Accommodations are a critical component of accessibility for students with disabilities in post-secondary education. Although the purpose of accommodations is to ensure that students with disabilities have equal opportunity to excel within a learning environment, only a minute portion of the disabled population registers to acquire accommodations in university. Numerous barriers that students with disabilities encounter when obtaining accommodations have been identified in previous literature; however, our research intends to exhaustively examine the nature of prominent barriers at a local university and particularly amongst unregistered students. By understanding why various barriers exist and the limitations they impose on students, universities and other influential systems can attempt to alleviate these obstacles inhibiting accessibility in post-secondary education. This study explores disability as a political identity, evaluates attitudes towards disability in the U.S., and discusses proposed barriers in education from past research. It then analyses data from a survey given to students with neurodevelopmental, mental or emotional, or learning disabilities that are not registered with student disability services. Through descriptive statistics and qualitative analysis, this study identifies prominent barriers alongside student regard for accommodation effectiveness. Finally, this study provides guidance in targeting these disparities to educational institutions.
SeTe nano-alloy for the regulation of redox reaction in cancer cells
(2024-05-10) Flores, Ernesto
Nanomaterials are one of the most promising technologies of the 21st century. They are widely used in fields of science, health care, agriculture, technology, and industries. Their physical and chemical properties, such as magnetic, electrical, and optical, differentiate them from their bulk counterparts. These physical characteristics make them the focus of different scientific studies. The synthesis of nanomaterials is currently being studied due to the restrictions relevant to the translation of these materials from laboratory to fabrication. Pulse Laser Ablation in Liquids (PLAL) has been shown to be optimal. It is a versatile technique that allows the production of most nanomaterials, is low-cost and is environmentally friendly. To overcome the challenges of the oxidative effects of traditional liquid phases (water, acetone), we synthesized SeTe nanoalloys utilizing deep eutectic solvents with Ch-Cl as the hydrogen bond donor. The hydrogen bond acceptor is sugar-based to increase biocompatibility. We analyzed the size, shape, and charge of the nanomaterials to characterize the properties of SeTe. Our goal is to regulate redox activity in cancer cells by reducing the toxicity of SeTe by using Deep Eutectic Solvents. The use of this solvent as a liquid environment for pulse laser ablation was explored for the first time. Another key factor to consider ahead for the scalability of the system is the low cost of production of these deep eutectic solvents.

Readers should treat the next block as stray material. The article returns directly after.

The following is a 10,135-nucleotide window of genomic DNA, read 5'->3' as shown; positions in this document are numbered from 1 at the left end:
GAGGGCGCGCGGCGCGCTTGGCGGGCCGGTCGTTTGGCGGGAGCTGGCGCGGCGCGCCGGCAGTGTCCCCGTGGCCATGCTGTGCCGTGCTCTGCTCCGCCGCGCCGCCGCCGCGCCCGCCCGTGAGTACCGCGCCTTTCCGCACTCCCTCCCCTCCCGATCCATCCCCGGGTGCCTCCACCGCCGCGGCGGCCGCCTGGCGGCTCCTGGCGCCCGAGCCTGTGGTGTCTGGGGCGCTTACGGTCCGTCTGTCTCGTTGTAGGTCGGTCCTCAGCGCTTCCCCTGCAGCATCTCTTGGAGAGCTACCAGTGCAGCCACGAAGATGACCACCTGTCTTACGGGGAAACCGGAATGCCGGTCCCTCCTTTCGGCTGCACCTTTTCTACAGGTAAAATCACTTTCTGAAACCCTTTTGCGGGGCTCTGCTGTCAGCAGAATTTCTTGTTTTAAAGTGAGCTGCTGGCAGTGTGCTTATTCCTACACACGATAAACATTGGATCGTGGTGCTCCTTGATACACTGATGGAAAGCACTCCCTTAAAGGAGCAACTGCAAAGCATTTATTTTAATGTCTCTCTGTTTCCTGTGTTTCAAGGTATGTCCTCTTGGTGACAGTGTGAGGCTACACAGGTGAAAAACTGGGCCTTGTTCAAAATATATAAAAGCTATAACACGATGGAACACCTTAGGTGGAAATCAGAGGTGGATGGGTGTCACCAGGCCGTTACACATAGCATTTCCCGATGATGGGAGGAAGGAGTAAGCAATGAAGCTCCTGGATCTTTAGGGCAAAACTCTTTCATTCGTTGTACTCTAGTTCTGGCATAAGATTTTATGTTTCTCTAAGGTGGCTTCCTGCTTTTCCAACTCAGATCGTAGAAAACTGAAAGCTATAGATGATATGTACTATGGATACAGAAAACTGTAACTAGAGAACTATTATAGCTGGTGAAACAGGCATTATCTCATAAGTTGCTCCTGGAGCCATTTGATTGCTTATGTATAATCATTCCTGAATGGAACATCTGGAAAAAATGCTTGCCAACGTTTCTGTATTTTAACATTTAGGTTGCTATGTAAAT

CS1 with a Side of AI: Teaching Software Verification for Secure Code in the Era of Generative AI
(Association for Computing Machinery, 2024-03-07) Fernandez, Amanda S.; Cornell, Kimberly A.
As AI-generated code promises to become an increasingly relied upon tool for software developers, there is a temptation to call for significant changes to early computer science curricula. A move from syntax-focused topics in CS1 toward abstraction and high-level application design seems motivated by the new large language models (LLMs) recently made available. In this position paper however, we advocate for an approach more informed by the AI itself - teaching early CS learners not only how to use the tools but also how to better understand them. Novice programmers leveraging AI-code-generation without proper understanding of syntax or logic can create "black box" code with significant security vulnerabilities. We outline methods for integrating basic AI knowledge and traditional software verification steps into CS1 along with LLMs, which will better prepare students for software development in professional settings.